SpaceX founder Elon Musk told employees the space company faces a “genuine risk of bankruptcy” if its biggest reusable rocket Starship cannot meet a flight rate of at least once every two weeks next year, Space Explored reported on Tuesday, citing an internal email.
An upset Musk told employees in a company-wide email that the Raptor engine production crisis is much worse than it had seemed a few weeks ago.
The Raptor engines power SpaceX’s Starship rocket and Super Heavy boosters.
“As we have dug into the issues following the exiting of prior senior management, they have unfortunately turned out to be far more severe than was reported,” Musk reportedly wrote in the email which was sent after the Thanksgiving holiday.
“There is no way to sugarcoat this.”
Musk said he had called off his first weekend off in a long time due to the crisis.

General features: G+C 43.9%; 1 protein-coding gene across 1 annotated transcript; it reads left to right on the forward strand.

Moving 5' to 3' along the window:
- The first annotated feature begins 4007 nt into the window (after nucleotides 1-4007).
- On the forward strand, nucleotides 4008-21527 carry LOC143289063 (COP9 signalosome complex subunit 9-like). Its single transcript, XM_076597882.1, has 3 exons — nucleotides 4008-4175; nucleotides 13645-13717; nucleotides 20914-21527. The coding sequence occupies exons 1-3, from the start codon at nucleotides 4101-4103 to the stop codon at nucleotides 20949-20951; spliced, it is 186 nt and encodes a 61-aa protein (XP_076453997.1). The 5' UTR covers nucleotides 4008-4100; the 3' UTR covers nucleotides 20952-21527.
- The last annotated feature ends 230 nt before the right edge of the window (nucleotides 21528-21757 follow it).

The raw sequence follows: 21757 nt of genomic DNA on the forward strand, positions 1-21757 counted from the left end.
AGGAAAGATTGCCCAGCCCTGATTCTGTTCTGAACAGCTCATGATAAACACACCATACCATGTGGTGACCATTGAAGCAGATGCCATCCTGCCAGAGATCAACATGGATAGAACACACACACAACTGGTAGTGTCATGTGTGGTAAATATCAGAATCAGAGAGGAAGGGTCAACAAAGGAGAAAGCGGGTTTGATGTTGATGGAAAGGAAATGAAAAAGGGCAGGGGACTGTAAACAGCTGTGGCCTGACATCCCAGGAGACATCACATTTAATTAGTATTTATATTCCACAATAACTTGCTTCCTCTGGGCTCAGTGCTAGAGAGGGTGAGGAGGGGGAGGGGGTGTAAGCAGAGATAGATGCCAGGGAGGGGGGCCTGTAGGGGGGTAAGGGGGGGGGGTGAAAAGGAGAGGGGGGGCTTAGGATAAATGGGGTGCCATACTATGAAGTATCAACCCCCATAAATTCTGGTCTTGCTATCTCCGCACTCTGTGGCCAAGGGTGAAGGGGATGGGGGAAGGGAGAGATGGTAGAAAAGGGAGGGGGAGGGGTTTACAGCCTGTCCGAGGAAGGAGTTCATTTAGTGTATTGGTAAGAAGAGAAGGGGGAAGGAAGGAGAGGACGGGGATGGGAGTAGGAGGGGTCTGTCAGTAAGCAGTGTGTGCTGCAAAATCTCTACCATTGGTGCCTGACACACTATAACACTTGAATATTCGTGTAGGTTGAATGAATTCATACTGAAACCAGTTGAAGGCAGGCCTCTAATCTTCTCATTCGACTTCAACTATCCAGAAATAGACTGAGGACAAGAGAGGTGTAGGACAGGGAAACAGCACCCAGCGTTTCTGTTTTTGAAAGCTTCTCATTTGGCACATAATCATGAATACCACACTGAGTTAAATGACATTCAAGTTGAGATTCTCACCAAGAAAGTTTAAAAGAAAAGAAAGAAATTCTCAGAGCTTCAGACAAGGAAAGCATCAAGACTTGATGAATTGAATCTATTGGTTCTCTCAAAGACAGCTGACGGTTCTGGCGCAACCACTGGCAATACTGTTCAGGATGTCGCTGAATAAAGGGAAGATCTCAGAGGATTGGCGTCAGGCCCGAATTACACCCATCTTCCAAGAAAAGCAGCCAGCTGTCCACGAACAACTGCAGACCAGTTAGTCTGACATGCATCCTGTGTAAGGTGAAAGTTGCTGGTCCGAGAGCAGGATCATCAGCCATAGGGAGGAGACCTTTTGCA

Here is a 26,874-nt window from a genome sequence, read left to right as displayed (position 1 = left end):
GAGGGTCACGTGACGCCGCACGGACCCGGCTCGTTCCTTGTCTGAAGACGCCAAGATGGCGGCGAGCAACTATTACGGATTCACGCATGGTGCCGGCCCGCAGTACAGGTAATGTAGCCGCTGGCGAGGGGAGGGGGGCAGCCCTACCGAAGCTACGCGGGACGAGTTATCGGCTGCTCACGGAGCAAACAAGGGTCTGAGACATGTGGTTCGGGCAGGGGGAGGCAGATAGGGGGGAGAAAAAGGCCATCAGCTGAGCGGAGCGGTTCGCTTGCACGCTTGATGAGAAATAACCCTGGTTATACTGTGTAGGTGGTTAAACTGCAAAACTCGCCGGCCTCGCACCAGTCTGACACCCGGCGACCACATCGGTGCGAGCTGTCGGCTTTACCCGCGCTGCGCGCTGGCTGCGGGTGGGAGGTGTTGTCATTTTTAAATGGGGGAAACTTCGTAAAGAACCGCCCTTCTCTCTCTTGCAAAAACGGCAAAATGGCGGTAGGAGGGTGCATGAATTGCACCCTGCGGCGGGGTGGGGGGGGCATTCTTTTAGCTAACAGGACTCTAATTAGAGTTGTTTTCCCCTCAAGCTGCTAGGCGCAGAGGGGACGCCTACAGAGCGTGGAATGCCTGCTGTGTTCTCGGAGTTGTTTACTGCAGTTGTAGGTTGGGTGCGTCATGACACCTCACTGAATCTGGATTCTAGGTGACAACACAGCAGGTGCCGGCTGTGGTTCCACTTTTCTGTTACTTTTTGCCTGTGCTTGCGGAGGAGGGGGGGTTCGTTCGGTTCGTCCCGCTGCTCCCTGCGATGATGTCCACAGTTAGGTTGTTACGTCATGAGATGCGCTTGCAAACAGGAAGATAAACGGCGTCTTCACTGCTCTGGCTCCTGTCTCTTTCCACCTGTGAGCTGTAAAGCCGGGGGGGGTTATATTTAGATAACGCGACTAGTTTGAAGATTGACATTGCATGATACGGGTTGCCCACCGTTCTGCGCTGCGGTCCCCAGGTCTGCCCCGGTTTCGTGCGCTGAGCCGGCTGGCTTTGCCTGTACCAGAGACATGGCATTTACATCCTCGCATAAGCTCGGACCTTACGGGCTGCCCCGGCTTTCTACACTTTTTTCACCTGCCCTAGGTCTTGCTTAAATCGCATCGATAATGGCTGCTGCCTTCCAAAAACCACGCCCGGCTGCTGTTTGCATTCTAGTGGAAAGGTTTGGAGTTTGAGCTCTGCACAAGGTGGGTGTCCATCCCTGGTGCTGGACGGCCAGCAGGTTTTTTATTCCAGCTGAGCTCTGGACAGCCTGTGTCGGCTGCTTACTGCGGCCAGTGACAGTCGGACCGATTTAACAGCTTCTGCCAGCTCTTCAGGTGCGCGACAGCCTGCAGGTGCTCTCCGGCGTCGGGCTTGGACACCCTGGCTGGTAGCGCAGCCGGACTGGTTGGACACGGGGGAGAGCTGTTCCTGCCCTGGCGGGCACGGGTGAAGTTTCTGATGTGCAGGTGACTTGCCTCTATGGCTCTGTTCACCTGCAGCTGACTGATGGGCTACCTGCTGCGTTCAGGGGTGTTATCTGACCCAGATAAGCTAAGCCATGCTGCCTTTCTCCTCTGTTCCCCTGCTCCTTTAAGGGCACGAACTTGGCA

The development comes just days after a top-level shakeup, with two vice presidents leaving the space company. Will Heltsley, a SpaceX veteran, was recently taken off the Raptor engine development due to a lack of progress.
SpaceX plans to fly its fully reusable, biggest rocket Starship to orbit in January and eventually aims for Starship to replace its existing rockets — Falcon 9, Falcon Heavy, and Dragon 2 — and be able to carry much more mass into orbit.
SpaceX’s first attempt to launch the Starship in orbit would be followed by many more such flights throughout the year.
Tesla CEO Musk dreams of colonizing Mars and has in the past said he remains “highly confident” that SpaceX would land humans on Mars by 2026.
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